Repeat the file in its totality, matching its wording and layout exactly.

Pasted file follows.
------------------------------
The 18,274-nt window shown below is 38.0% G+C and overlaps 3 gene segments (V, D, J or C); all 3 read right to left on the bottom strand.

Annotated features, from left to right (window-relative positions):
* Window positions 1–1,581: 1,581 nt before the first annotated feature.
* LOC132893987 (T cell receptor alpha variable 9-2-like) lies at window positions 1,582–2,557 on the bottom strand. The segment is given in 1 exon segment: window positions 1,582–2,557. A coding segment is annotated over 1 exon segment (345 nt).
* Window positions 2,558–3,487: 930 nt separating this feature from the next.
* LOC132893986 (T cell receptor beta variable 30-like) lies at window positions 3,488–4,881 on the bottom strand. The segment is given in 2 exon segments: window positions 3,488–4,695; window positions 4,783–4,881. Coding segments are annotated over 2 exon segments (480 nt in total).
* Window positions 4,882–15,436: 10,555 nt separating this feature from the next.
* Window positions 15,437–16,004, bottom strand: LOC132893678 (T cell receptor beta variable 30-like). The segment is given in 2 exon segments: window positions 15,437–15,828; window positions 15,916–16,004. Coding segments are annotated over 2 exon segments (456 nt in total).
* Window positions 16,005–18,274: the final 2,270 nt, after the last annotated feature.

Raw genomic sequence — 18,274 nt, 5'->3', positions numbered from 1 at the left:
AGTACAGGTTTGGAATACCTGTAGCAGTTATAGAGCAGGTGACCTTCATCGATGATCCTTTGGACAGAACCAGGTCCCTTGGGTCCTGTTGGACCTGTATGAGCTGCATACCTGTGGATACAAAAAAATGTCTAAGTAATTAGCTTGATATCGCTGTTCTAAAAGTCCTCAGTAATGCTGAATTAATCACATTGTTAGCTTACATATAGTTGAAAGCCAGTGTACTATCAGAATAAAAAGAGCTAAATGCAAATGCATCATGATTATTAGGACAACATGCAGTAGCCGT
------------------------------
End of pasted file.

The 18,274-nt window shown below is 38.0% G+C and overlaps 3 gene segments (V, D, J or C); all 3 read right to left on the bottom strand.

Annotated features, from left to right (window-relative positions):
* Window positions 1–1,581: 1,581 nt before the first annotated feature.
* LOC132893987 (T cell receptor alpha variable 9-2-like) lies at window positions 1,582–2,557 on the bottom strand. The segment is given in 1 exon segment: window positions 1,582–2,557. A coding segment is annotated over 1 exon segment (345 nt).
* Window positions 2,558–3,487: 930 nt separating this feature from the next.
* LOC132893986 (T cell receptor beta variable 30-like) lies at window positions 3,488–4,881 on the bottom strand. The segment is given in 2 exon segments: window positions 3,488–4,695; window positions 4,783–4,881. Coding segments are annotated over 2 exon segments (480 nt in total).
* Window positions 4,882–15,436: 10,555 nt separating this feature from the next.
* Window positions 15,437–16,004, bottom strand: LOC132893678 (T cell receptor beta variable 30-like). The segment is given in 2 exon segments: window positions 15,437–15,828; window positions 15,916–16,004. Coding segments are annotated over 2 exon segments (456 nt in total).
* Window positions 16,005–18,274: the final 2,270 nt, after the last annotated feature.

Raw genomic sequence — 18,274 nt, 5'->3', positions numbered from 1 at the left:
AGTACAGGTTTGGAATACCTGTAGCAGTTATAGAGCAGGTGACCTTCATCGATGATCCTTTGGACAGAACCAGGTCCCTTGGGTCCTGTTGGACCTGTATGAGCTGCATACCTGTGGATACAAAAAAATGTCTAAGTAATTAGCTTGATATCGCTGTTCTAAAAGTCCTCAGTAATGCTGAATTAATCACATTGTTAGCTTACATATAGTTGAAAGCCAGTGTACTATCAGAATAAAAAGAGCTAAATGCAAATGCATCATGATTATTAGGACAACATGCAGTAGCCGT